Headaches in People Over 50
For many adults the incidence of headaches after age fifty actually decreases and this can be a welcome relief. Those over fifty are less likely to suffer from migraines and cluster headaches. For others, however, headaches continue to be an enormous problem and may even begin due to other diseases and medications.
Underlying ProblemsIn adults over age fifty, the headache has a higher probability of being caused by an underlying disease than when it occurs in a younger person. More problems with blood flow and inflammation in people over fifty can lead to symptoms such as headache pain. Newer health worries may also exacerbate headaches that are already present. In addition, drugs taken for other health conditions such as blood pressure, for example, can cause rebound headaches. Some conditions that may be underlying headaches in a person over age fifty are:
- Vascular changes in the brain
- Blood clots
- Brain tumors
- Pulmonary disease
Hypnic HeadacheOne unusual headache that occurs in older adults, particularly those over age sixty-five, is a condition called hypnic headache. When this occurs, a person awakes during the night and experiences a headache that lasts for approximately half an hour. A typical pattern would be awakening once or twice during the night with head pain. The pain usually occurs on both sides of the head and stomach discomfort may also be present.
Migraines tend to decrease in frequency and also in severity, although visual disturbances may now be present without pain. Your medication and preventative treatment plan will need to address the changes you experience in your headache symptoms.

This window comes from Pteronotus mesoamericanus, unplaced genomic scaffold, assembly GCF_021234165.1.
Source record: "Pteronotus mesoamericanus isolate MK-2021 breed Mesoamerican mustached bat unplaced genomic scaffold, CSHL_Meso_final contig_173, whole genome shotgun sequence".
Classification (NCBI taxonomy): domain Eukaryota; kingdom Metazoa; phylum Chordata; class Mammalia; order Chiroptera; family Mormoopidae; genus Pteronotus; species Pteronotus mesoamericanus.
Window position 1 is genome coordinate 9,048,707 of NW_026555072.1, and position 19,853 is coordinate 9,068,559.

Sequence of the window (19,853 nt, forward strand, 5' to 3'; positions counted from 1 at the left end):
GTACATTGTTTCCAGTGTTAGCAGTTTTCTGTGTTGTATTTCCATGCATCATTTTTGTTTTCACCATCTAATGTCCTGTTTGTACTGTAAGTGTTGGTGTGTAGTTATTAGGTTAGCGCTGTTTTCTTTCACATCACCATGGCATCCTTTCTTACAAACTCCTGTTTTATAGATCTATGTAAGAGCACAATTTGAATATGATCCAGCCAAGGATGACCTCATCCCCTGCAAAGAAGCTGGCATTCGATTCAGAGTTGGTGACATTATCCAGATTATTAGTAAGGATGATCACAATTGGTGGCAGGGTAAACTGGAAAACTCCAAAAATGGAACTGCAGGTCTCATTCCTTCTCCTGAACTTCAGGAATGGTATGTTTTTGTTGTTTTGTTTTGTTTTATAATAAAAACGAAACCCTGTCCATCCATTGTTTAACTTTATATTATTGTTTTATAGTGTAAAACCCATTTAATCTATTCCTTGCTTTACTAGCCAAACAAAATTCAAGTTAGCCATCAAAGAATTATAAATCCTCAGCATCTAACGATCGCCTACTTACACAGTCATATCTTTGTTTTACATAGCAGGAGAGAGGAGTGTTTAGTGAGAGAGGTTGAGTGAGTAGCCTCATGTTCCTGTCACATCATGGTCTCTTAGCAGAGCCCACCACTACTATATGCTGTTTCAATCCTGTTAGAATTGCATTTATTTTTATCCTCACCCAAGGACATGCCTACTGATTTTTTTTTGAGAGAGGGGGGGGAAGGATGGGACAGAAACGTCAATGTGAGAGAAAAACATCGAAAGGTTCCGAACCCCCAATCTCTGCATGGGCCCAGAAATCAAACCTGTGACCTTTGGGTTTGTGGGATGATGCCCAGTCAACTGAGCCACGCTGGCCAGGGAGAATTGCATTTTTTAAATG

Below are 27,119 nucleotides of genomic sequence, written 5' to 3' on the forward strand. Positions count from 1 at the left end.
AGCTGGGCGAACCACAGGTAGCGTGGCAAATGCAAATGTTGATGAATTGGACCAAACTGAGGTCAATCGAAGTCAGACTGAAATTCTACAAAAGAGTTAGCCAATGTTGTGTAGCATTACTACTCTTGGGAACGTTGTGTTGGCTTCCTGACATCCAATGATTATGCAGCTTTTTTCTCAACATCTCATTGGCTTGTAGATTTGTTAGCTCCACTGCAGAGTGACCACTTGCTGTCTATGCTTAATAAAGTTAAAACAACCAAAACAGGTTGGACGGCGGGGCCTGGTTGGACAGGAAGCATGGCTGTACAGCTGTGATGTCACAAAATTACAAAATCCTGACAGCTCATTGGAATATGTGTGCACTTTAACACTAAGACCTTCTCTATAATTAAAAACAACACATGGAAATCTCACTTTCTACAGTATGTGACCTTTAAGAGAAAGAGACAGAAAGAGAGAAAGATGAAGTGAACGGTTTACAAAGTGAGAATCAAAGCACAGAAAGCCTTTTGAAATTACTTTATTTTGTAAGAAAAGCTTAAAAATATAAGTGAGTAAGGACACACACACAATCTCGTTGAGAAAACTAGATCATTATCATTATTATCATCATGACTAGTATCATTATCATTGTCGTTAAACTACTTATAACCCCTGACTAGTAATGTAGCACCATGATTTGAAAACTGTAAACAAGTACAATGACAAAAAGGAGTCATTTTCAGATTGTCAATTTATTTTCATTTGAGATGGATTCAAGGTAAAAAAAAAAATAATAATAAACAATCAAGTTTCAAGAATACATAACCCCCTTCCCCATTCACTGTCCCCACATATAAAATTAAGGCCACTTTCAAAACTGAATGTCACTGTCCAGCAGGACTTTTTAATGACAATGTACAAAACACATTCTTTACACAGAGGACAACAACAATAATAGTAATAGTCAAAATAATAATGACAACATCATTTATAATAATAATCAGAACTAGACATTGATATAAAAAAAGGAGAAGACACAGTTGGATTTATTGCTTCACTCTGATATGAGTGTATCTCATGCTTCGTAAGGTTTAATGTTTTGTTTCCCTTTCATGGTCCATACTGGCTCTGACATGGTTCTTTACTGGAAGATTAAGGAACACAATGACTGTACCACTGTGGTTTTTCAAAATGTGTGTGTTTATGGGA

How Can Headaches Be TreatedOverall, treating migraines in older adults is similar to recommendations for all migraine sufferers. Non-prescription guidelines such as monitoring diet, keeping a consistent sleep routine and icing the afflicted area on the head are still preferred. There is some thought, however, that alternative therapies such as acupuncture and yoga are not likely to be as effective in an older cohort. This is, in part, due to physical limitations that may be present and also due to complications from other health conditions that may begin as people age.
When medicating, your doctor may prescribe a lower dose to treat your headache than is commonly used with a younger patient. As people age, their ability to metabolize and excrete drugs diminishes, so an equivalent dose to their younger counterparts could potentially be quite dangerous. Therefore, your response to the same drug changes as you age. Your doctor will choose an appropriate medication based on any co-existing medical conditions such as heart abnormalities. Amitriptyline, propranolol and verapamil are still used for migraine treatment, generally to prevent migraines from occurring.
One particular benefit with anti-depressant use in older adults is that these medications are often able to target both depression and headaches simultaneously. Beta-blockers may also be prescribed and used similarly to the recommendations for younger adults. Hypnic headaches are often treated with indomethacin. A major challenge in medicating adults over 50 is the presence of other conditions. Gastrointestinal and cardiac problems are more common and it can be frustrating for adults to have to take many pills each day to treat the entire array of ailments.
Be sure to ask your doctor questions regarding side effects and try to maintain a support network of family and friends. If you have a lot of medications to take in addition to your headache prescription, and find it difficult to keep track, try purchasing a pill compartment. These organize medications into daily doses and some even have separate compartments for morning and evening doses.